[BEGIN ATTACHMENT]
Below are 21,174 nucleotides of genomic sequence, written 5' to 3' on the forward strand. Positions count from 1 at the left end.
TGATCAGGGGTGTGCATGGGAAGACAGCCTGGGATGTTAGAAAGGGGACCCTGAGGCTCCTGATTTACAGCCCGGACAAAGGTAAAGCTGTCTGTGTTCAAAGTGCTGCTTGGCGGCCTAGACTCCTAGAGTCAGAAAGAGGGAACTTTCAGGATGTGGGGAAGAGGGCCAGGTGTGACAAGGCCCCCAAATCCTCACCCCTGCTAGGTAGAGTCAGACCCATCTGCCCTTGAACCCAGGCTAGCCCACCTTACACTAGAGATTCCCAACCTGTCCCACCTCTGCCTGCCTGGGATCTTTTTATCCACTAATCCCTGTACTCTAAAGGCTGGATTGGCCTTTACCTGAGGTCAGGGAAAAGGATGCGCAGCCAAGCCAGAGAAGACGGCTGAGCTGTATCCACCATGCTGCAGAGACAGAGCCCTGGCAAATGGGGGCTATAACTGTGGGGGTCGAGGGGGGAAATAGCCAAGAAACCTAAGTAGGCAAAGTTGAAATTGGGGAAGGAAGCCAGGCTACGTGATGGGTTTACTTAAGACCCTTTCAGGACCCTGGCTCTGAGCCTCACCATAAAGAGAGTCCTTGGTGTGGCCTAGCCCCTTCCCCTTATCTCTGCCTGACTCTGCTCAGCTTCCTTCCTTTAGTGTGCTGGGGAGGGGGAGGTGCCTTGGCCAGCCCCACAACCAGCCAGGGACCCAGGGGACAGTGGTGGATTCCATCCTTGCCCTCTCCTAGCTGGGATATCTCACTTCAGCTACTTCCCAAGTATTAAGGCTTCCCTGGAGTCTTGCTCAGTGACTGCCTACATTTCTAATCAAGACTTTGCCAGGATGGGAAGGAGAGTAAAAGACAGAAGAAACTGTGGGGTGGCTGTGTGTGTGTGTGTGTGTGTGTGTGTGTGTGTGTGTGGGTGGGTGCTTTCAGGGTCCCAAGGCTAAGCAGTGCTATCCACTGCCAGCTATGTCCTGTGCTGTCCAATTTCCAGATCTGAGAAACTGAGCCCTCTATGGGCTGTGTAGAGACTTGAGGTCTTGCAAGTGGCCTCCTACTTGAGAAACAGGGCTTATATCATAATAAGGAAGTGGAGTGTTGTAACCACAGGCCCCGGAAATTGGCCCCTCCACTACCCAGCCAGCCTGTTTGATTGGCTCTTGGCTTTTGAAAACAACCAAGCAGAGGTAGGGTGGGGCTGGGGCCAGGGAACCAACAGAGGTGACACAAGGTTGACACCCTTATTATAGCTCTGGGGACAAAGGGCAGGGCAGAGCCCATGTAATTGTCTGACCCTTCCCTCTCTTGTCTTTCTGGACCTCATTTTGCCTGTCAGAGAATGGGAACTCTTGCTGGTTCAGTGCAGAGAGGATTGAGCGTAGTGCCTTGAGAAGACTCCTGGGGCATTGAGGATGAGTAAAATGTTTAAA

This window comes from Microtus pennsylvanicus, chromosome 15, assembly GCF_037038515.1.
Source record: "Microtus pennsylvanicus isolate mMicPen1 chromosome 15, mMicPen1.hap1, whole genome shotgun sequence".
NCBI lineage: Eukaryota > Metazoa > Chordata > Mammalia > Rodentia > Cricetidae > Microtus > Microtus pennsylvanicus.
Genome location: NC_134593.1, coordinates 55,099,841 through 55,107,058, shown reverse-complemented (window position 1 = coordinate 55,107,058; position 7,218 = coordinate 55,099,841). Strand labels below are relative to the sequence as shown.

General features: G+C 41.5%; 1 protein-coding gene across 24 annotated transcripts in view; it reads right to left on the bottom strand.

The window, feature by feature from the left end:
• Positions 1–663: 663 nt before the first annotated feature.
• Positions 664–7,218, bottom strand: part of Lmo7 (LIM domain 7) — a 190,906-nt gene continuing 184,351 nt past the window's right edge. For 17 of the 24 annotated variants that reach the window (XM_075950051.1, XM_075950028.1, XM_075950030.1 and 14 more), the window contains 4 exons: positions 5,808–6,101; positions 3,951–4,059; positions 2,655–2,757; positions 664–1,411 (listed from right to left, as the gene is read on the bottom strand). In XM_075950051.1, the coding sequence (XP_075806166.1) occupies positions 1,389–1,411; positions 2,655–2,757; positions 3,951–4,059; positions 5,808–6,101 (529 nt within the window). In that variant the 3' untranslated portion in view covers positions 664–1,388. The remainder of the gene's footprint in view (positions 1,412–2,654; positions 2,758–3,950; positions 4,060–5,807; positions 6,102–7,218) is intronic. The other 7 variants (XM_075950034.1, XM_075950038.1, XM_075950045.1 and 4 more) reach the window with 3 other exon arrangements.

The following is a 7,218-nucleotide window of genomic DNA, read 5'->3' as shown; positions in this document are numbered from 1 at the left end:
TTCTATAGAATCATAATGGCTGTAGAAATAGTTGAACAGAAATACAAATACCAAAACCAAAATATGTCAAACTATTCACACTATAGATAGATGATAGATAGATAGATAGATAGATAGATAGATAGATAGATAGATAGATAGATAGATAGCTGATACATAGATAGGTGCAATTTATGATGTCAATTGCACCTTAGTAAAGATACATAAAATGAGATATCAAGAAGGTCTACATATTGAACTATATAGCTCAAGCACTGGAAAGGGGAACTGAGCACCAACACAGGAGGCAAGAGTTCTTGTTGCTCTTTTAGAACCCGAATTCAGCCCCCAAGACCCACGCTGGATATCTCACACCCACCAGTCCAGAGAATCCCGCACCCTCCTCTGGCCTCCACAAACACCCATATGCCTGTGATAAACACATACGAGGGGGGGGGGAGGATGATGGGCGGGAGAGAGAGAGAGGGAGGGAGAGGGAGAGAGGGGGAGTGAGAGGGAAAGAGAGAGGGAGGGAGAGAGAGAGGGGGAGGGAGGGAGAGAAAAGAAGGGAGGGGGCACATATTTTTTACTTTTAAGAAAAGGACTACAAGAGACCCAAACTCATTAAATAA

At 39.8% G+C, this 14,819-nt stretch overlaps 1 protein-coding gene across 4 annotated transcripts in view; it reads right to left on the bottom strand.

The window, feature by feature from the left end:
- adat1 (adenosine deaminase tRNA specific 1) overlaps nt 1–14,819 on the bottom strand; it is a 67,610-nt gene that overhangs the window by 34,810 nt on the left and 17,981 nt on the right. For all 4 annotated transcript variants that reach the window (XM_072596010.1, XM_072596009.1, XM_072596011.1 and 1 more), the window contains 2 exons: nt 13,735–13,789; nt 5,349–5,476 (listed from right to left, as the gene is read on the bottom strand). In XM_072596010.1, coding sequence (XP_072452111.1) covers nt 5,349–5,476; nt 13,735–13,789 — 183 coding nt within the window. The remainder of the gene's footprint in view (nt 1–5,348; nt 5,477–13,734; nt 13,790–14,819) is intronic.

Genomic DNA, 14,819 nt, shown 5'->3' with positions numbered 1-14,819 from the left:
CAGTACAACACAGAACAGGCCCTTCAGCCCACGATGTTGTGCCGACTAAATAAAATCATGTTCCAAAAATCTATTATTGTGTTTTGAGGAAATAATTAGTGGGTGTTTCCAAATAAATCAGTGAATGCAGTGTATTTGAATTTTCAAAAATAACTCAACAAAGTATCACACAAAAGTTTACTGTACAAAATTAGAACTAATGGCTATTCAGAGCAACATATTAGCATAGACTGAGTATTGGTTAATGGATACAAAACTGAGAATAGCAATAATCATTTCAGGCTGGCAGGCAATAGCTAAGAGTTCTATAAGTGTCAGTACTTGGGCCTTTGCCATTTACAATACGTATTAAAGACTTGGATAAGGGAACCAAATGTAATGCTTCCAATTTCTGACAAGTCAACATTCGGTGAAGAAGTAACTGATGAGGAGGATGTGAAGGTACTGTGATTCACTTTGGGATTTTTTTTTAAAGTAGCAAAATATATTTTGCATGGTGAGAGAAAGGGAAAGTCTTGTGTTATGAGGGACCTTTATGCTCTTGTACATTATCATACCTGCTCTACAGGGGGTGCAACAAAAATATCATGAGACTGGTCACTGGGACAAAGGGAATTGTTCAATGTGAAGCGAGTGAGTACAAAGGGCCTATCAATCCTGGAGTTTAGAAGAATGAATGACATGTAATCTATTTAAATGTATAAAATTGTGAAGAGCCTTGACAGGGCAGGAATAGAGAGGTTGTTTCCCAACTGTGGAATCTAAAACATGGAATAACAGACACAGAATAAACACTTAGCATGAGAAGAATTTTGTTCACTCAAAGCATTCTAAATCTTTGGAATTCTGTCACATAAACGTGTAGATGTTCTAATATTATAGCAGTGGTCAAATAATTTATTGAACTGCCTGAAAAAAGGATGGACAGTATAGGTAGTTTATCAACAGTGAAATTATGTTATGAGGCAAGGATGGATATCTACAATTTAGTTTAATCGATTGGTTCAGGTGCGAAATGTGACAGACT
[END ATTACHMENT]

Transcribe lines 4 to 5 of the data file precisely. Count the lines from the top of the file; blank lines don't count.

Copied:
Source record: "Microtus pennsylvanicus isolate mMicPen1 chromosome 15, mMicPen1.hap1, whole genome shotgun sequence".
NCBI lineage: Eukaryota > Metazoa > Chordata > Mammalia > Rodentia > Cricetidae > Microtus > Microtus pennsylvanicus.